Of course, if you’re going to make this magic pill, you will need some equipment. Start with a capsule machine for $15.69. Maybe even splurge on a “gorgeous” mortar and pestle, for $16.95, and a scale, for $10.53. Total equipment cost: $43.
The only component of ORMD-801 that requires a prescription is the insulin. As far as I can tell, everything else can be bought over the counter. And it’s hard to see what’s proprietary beyond its unique soy power formulation. It doesn’t seem to have invented a whole lot. Suddenly, the $12 million doesn’t seem like too little investment but too much. I spent less than $250 to make the same pill. Well-known biotech journalist Adam Feuerstein of TheStreet.com blasted Oramed earlier this month, concluding that the hyped-up data—and thus the pill—was “completely worthless.” But that’s being a little harsh. Let’s call it $250, shall we?
The Emisphere connection is an interesting one. Both Drs. Arbit and Kidron used to work there. Emisphere also has a partnership with Novo Nordisk, which it entered into in 2008, and Novo re-upped in 2013 with a $10 million payment. If the SNAD stuff does work—and we don’t know that it does—Novo has already licensed it. It doesn’t need Oramed, which could be one reason it hasn’t already bought the upstart. Sure, the people at the company believe in themselves. The only problem is that no one else seems to, other than some cheerleaders of, shall we say, questionable objectivity.
Say, for example, Sharon Di Stefano, who has churned out a number of ridiculous posts about Oramed on stock chat site Seeking Alpha that the company links to on its own website as if the posts were “news.” Last June, Ms. Di Stefano wrote, “Oramed’s Unparalleled Insulin Technology Pipeline Comes at a Time When Acquirers Need It Most.” And then in July, “Oramed: An Early-Stage Biotech Company With Huge Potential.” And November: “Oramed’s Success in Type I Diabetes Could Solve Novo Nordisk’s Problems.” Stick with Oramed, she says, because Novo Nordisk could “make a play” for it. Really? When? Why? Dr. Kidron says the company is “in discussions” with potential partners and will partner “at the right time.” But it has had a decade to do so, and with Oramed spending pretty much zero on R&D, the pill surely hasn’t changed much during that time.
Let’s talk about Ms. Di Stefano’s résumé for a minute. Until January, she worked for Meyers Associates in New York. Granted, she was only there for three months, but this is a firm run by Bruce Meyers, a former broker at the defunct and fraudulent D.H. Blair who went on to co-found Janssen/Meyers, which also got up to no good in the penny stock realm. Ms. Di Stefano has worked for no less than 12 brokerage firms since the late 1980s, including Ross Mandell’s Sky Capital, H.J. Meyers & Co. and Josephthal & Co.—all three infamous players in the shady underworld of penny stock fraud. She’s like the Where’s Waldo of crappy brokerages.
Another supporter: Ray Dirks of CPreports.com, an “analyst” of such notoriety that there are Internet chat room threads dedicated to reminding investors to steer clear of anything he recommends. And then there’s the fact that parent company CorporateProfile.com describes itself as the place where “fashion meets finance … the intersection where tomorrow’s hottest stock ideas are being discovered by today’s top entertainment talents.” Huh? We’re also told that the company’s CEO, Laurel Moody, has “a wherewithal unmatched in the industry”—one she apparently honed as investor relations officer for … boiler room Sky Capital. Do all of these people come from the same shady corporate family tree?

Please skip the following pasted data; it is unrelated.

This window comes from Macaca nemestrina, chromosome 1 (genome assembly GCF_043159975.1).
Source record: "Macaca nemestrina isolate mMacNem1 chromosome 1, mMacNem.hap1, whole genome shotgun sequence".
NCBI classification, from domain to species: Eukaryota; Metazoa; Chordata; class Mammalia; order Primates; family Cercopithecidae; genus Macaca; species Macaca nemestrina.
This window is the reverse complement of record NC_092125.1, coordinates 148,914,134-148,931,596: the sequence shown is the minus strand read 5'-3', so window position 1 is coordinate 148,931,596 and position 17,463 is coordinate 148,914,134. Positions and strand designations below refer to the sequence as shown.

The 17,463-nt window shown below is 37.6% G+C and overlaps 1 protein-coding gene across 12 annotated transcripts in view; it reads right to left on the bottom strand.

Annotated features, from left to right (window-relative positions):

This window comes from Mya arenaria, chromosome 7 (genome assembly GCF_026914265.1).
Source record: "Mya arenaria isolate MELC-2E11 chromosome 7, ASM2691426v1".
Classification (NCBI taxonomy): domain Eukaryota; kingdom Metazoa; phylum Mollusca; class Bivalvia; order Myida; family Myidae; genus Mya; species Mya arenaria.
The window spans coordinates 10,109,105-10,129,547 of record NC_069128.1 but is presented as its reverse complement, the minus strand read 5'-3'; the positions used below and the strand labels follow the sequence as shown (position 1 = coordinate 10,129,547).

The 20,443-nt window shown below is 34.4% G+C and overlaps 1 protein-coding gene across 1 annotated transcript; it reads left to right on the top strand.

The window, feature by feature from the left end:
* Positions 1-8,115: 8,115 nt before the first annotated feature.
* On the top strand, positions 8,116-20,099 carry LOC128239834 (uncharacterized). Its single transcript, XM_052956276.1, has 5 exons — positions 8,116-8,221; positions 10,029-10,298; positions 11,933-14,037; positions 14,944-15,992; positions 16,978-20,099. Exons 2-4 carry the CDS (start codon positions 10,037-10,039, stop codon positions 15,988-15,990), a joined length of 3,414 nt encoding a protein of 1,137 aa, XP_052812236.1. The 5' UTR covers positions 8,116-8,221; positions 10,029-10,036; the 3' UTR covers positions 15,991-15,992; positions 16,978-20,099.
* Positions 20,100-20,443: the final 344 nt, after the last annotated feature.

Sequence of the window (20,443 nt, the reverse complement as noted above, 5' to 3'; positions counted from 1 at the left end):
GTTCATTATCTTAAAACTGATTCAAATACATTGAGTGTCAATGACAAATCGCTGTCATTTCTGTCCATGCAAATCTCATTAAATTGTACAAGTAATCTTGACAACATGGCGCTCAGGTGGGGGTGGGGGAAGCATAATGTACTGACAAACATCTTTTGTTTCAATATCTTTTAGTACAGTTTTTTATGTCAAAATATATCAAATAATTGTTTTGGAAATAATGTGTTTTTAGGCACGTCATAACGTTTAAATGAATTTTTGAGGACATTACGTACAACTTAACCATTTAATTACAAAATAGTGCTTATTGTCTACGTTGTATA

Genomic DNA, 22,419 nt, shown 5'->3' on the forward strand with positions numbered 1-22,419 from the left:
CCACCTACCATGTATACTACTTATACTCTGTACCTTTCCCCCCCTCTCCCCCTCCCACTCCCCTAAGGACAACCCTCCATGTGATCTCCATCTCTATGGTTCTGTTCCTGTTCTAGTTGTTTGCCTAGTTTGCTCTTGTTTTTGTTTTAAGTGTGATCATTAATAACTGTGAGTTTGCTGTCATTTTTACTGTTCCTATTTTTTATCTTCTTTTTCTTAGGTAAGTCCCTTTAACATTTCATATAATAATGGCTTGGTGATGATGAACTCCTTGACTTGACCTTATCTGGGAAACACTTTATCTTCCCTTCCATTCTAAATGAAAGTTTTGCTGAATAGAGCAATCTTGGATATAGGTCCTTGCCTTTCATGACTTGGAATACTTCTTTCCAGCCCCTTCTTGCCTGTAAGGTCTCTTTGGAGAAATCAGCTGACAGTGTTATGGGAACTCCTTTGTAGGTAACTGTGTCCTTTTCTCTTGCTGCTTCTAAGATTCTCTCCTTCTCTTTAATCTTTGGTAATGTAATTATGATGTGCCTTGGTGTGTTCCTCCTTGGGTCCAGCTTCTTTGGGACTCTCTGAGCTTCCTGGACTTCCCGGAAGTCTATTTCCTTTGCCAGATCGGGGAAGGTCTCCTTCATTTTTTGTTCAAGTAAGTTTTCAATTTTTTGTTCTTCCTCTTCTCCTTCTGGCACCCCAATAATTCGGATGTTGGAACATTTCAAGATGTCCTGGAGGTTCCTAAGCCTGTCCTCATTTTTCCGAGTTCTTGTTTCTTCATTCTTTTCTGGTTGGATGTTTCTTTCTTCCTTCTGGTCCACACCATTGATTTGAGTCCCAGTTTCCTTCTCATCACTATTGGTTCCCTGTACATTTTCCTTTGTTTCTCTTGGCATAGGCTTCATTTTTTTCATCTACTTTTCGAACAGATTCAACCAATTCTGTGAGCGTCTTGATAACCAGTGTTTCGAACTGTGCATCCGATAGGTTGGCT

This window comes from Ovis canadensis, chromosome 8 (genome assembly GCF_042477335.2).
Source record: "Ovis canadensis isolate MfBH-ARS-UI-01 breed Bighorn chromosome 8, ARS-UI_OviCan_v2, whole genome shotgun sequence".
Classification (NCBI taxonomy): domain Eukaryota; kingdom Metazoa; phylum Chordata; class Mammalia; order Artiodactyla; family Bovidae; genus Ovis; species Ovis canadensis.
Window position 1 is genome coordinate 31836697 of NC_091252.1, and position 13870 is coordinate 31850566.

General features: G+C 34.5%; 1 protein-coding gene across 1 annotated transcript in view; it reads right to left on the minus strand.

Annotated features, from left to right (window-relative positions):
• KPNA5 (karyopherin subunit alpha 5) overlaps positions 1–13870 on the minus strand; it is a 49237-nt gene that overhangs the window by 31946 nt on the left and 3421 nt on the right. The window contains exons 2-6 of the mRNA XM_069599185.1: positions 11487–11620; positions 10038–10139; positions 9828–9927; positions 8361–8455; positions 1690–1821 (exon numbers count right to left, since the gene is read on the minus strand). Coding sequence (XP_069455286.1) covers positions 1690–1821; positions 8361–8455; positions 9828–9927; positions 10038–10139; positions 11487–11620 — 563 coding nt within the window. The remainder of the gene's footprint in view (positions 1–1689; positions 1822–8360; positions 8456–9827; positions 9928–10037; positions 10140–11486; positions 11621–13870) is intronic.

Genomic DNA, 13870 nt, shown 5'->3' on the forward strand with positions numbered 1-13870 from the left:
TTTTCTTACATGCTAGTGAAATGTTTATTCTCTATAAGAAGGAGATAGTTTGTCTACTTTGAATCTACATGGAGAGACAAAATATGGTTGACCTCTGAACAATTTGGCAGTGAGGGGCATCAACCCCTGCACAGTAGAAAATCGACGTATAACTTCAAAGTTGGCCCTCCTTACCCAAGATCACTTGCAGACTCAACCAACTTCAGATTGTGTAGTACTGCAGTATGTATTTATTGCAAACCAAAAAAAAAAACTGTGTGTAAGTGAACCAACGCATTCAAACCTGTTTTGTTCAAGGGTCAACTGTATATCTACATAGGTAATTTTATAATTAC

Mr. Dirks told investors to buy Oramed in July 2012 at $0.30 per share. They would have profited handsomely following that advice. Of the reasons he cited for buying it, however, included ORMD 0801’s “ease of use” (i.e., it’s a pill), “more efficient manufacturing once approved to fatten profits quicker” (it hasn’t been approved, nor is “more efficient manufacturing” guaranteed), “greater acceptance by physicians” (uh, what?), “less side effects meaning a decreased burden on our health care system” (buy Oramed, and you’re buying America) and “appeal to patients” (yes, if it works, but it hasn’t been shown to do so). It’s all empty bullshit, basically.
But let’s get back the question of whether or not it works. And the answer is that we just don’t know. Despite all the pretense of “news” every few months, Oramed has merely announced the results of successive Phase II safety trials over and over again— in August 2008, July 2009, May 2010, April 2013 and just last month—with the same results, namely that the pill is safe. That’s better than saying it’s unsafe, but it’s not the same as saying it works. In fact, the reason it might be safe could be that the digestive system has simply destroyed the contents of the pills, rendering them not just “safe” but also useless. It has applied with the FDA to run a Phase IIb trial to show efficacy next. All eyes will be on those results.
In an October interview with Bloomberg Television, Mr. Kidron suggested that $8 million in balance sheet cash wasn’t what it was—a decidedly paltry amount for a firm vying for one of biotech’s biggest prizes—and that, “as an Israeli company, though we are [listed on] Nasdaq, we are able to get a lot done on a much smaller and tight budget.” It has raised another $16 million since then, but that’s still not a lot of money in the world of drug development. And the cost of scientific discovery doesn’t recognize geographical boundaries. And if you ask me, it doesn’t really seem to have gotten “a lot done” at all. So its pill won’t kill you. Neither will not buying its stock.
For lack of verifiable and significant scientific progress, Oramed’s executives and cheerleaders have been content to remind us that an effective insulin pill would make a lot of money. Great. But we already knew that.